CLL therapy may be an effective treatment strategy for autoimmune cytopenia

July 2021 Clinical practice Tobias Rawson

The development of autoimmune cytopenia (AIC) in chronic lymphocytic leukaemia (CLL) patients is well established, with autoimmune haemolytic anaemia (AIHA) occurring at a rate of approximately 5 to 10%, and autoimmune thrombocytopenia (ITP) at approximately 2% to 5% in this patient group. Although AIC is not specific to CLL, it is observed in both untreated and treated patients, and typically appears in patients with high risk molecular features, such as IGHV 17p/11q deletions.

Historically, CLL treatment was thought to provoke the onset of AIC. Developed in the 1990’s, this opinion was largely based on retrospective studies of highly selective, high-risk patients. Since then, treatment with fludarabine and rituximab has been associated with a low proportion of AIHA occurrences, with AIHA responding to treatment in some cases. This implies that instead of treatment, it is a lack of response to treatment that conveys a higher risk of AIC development. Until recently however, opinion has been divided, as patients with a history of, or active AIC are typically excluded from clinical trials, leaving the relationship between AIC and CLL therapy largely unknown.

80% of AIC cases improved or resolved with CLL therapy

Recent retrospective studies have presented conclusions that move away from the association first thought of in the 1990’s. The Mayo Clinic reported in 2018 a prevalence of treatment-emergent AIC of 6% in 193 patients treated with ibrutinib. Importantly, 67% of these AIC patients experienced an improvement in symptoms, to the point where they were able to discontinue AIC treatment. Published a year later, the French Innovative Leukaemia Organisation (FILO) reported a response rate of over 90% in 25 patients treated with ibrutinib, and 19 patients treated with idelalisib. These results imply that the presence of, or a history of AIC does not affect survival and response to treatment. Published in 2021, a retrospective study from Vitale. Et al., is the largest retrospective study to date- collecting treatment outcome data from 572 patients treated with ibrutinib, 143 patients treated with idelalisib plus rituximab, and 100 patients treated with venetoclax, with or without rituximab. In these three patient groups, the prevalence of treatment-emergent AIC was 1%, 0.9% and 7%, respectively, implying that targeted therapies are not associated with a higher risk of AIC. Of these 815 patients, 104 (13%) had a history of pre-existing AICs. Crucially, 80% of these patients, whose AIC had not resolved at the time of treatment initiation, experienced an improvement or complete resolution of AIC during therapy, implying that CLL therapy may be clinically relevant to AICs as well.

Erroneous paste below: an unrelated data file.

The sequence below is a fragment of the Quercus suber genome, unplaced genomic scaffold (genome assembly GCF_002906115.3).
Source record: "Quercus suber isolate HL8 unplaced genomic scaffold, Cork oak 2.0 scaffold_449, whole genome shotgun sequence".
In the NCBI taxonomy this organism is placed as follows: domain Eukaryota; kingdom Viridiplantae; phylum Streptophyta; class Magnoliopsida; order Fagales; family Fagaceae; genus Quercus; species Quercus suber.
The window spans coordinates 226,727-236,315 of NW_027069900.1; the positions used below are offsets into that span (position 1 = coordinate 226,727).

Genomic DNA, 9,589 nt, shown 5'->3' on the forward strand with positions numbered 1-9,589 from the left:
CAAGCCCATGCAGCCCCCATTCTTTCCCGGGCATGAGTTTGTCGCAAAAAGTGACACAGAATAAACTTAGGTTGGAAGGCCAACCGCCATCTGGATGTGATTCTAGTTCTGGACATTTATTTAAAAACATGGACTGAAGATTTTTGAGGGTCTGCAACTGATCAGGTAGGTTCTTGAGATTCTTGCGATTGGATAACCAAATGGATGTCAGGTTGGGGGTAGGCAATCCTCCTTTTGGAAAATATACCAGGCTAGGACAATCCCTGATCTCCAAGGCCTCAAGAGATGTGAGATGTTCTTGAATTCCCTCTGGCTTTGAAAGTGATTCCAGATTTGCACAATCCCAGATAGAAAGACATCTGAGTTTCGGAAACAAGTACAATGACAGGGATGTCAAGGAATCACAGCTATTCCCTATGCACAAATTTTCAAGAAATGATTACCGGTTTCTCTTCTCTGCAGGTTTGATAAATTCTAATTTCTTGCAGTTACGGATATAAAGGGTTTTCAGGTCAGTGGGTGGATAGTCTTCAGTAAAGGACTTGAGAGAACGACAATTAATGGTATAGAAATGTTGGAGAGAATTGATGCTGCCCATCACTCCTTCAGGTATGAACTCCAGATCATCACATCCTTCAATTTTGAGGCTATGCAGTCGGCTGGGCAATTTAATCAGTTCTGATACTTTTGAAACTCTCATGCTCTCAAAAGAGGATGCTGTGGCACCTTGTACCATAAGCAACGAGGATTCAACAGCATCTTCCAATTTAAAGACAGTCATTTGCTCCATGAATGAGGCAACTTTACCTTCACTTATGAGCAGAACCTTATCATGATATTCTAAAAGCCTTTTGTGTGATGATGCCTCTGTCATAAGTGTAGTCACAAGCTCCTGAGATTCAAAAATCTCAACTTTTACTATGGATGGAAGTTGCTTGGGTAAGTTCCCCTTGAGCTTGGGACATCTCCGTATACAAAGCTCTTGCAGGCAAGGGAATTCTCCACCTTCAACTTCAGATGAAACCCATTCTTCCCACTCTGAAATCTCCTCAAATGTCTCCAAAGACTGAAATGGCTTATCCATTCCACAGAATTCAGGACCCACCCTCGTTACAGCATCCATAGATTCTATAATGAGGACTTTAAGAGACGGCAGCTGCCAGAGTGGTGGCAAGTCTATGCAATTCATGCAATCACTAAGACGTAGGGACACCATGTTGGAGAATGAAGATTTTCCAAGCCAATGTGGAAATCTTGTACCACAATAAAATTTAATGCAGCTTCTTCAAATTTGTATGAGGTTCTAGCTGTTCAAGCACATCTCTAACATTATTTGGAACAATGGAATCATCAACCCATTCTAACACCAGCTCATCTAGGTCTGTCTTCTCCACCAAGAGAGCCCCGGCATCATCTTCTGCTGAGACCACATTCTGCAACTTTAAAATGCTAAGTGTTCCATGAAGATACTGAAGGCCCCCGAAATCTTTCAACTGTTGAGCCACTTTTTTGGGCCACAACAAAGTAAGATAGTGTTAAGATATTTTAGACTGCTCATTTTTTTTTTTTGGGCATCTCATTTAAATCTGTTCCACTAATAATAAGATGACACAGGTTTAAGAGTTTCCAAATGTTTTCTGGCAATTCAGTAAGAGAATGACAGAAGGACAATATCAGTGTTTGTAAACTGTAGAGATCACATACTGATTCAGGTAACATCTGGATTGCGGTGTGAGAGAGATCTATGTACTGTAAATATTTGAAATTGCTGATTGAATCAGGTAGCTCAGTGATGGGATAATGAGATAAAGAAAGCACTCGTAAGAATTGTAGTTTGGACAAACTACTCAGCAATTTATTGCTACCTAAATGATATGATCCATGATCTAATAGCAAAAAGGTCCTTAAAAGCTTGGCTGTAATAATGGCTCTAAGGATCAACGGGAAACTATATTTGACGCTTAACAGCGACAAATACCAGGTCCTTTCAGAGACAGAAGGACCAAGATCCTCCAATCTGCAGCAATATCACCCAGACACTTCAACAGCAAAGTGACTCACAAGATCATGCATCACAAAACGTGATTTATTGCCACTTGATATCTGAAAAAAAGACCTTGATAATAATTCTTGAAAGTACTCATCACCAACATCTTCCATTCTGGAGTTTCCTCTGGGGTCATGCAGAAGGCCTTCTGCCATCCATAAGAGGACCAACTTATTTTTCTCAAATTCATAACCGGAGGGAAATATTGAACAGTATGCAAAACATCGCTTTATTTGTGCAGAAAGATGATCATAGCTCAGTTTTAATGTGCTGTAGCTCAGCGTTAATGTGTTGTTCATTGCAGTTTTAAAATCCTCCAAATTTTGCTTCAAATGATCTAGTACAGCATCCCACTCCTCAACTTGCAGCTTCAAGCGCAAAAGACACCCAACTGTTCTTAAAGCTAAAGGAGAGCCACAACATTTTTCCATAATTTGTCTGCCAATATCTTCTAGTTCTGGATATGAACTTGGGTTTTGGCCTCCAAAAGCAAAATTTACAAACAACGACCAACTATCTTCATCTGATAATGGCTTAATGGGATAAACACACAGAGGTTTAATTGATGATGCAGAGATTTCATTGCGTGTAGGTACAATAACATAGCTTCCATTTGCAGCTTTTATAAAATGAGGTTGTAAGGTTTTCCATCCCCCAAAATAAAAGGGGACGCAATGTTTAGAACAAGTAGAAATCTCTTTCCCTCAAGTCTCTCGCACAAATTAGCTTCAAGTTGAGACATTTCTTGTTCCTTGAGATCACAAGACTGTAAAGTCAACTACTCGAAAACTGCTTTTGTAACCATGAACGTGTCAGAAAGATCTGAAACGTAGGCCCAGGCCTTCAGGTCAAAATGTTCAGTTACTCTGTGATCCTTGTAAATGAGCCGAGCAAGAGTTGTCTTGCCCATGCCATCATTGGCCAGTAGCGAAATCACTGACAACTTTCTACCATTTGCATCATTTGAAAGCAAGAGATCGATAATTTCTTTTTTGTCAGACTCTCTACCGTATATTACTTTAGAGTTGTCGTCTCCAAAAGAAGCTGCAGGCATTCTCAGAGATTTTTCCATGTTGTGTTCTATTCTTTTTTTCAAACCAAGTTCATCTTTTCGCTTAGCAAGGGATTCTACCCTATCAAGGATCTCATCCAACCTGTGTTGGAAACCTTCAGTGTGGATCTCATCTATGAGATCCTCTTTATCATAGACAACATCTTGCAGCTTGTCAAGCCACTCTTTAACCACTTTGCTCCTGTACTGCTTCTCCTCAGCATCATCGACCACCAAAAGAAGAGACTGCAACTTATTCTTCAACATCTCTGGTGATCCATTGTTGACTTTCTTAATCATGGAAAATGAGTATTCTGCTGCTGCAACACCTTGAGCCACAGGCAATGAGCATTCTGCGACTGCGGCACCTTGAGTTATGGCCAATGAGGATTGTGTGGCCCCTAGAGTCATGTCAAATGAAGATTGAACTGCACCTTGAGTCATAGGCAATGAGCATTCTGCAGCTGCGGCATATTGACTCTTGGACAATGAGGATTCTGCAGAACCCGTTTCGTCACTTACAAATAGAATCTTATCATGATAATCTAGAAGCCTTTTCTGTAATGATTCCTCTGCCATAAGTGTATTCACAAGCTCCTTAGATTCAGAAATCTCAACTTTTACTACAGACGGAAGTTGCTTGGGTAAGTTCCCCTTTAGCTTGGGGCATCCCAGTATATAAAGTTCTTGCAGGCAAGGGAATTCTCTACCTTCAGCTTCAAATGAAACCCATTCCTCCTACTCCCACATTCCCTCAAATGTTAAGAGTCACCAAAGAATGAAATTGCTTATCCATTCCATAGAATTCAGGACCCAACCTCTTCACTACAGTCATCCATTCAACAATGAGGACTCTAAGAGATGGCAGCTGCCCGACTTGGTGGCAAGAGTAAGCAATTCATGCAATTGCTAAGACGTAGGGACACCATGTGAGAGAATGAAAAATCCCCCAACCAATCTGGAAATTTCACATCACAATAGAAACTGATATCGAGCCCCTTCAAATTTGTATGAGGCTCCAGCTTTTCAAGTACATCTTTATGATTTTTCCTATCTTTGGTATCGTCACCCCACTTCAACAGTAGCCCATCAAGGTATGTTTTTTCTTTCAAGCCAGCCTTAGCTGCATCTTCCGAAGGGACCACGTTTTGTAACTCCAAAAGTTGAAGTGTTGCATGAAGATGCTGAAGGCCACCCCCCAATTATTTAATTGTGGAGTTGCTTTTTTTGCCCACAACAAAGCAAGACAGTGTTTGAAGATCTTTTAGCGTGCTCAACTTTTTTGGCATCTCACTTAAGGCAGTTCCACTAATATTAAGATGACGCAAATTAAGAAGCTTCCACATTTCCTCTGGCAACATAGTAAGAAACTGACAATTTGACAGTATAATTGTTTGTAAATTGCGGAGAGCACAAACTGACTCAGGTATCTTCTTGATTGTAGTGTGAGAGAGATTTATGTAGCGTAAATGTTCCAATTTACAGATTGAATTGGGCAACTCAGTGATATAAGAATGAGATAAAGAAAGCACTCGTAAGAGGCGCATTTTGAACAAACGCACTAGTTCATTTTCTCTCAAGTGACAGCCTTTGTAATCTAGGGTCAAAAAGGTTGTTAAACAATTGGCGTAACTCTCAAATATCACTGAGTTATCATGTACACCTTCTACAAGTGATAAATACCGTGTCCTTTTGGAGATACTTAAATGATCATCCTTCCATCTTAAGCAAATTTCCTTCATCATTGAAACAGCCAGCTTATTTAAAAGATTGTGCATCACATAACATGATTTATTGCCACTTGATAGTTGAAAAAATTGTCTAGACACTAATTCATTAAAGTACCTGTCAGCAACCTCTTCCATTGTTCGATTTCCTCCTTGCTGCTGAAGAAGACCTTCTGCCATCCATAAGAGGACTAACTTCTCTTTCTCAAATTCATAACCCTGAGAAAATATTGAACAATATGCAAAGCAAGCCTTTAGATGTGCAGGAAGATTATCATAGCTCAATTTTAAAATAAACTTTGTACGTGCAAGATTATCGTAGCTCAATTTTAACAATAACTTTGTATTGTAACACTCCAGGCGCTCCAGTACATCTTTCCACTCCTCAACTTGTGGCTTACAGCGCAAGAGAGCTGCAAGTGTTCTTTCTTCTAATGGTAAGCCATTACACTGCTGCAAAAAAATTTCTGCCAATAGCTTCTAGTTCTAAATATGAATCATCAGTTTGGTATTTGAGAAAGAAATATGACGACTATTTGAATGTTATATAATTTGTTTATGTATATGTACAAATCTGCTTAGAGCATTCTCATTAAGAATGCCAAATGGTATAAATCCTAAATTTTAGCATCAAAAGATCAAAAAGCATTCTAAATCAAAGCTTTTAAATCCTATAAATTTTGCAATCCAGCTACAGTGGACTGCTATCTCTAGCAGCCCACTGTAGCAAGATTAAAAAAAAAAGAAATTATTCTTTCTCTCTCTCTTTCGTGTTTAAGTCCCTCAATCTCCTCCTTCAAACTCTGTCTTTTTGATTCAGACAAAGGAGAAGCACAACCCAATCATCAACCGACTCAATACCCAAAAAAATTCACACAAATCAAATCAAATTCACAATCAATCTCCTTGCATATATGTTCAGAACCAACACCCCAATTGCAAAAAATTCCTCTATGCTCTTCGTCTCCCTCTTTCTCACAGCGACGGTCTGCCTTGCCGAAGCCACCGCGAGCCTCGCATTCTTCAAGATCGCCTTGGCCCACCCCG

In summary, contrary to previous thought, CLL therapy does not appear to be a causative factor in the development of AIC, and instead, may be an effective management strategy for AIC.  Translating these findings into clinical practice, when no treatment is needed for CLL, AIC should be treated according to existing guidelines for AIHA and ITP. Patients who do not respond should subsequently be treated with CLL therapy agents. CLL patients who require therapy, and who do not achieve a complete response and develop AIC as a result, and in patients with concomitant active CLL and AIC, a front-line “CLL-oriented treatment” approach can be considered. Such a regimen may consist of 2 to 4 weeks of corticosteroids, followed by CLL therapy, such as cyclophosphamide and rituximab, bendamustine plus rituximab, or ibrutinib.


C Moreno., Autoimmune cytopenia and CLL ride together. Blood. 2021; 137(25): 3464-3465.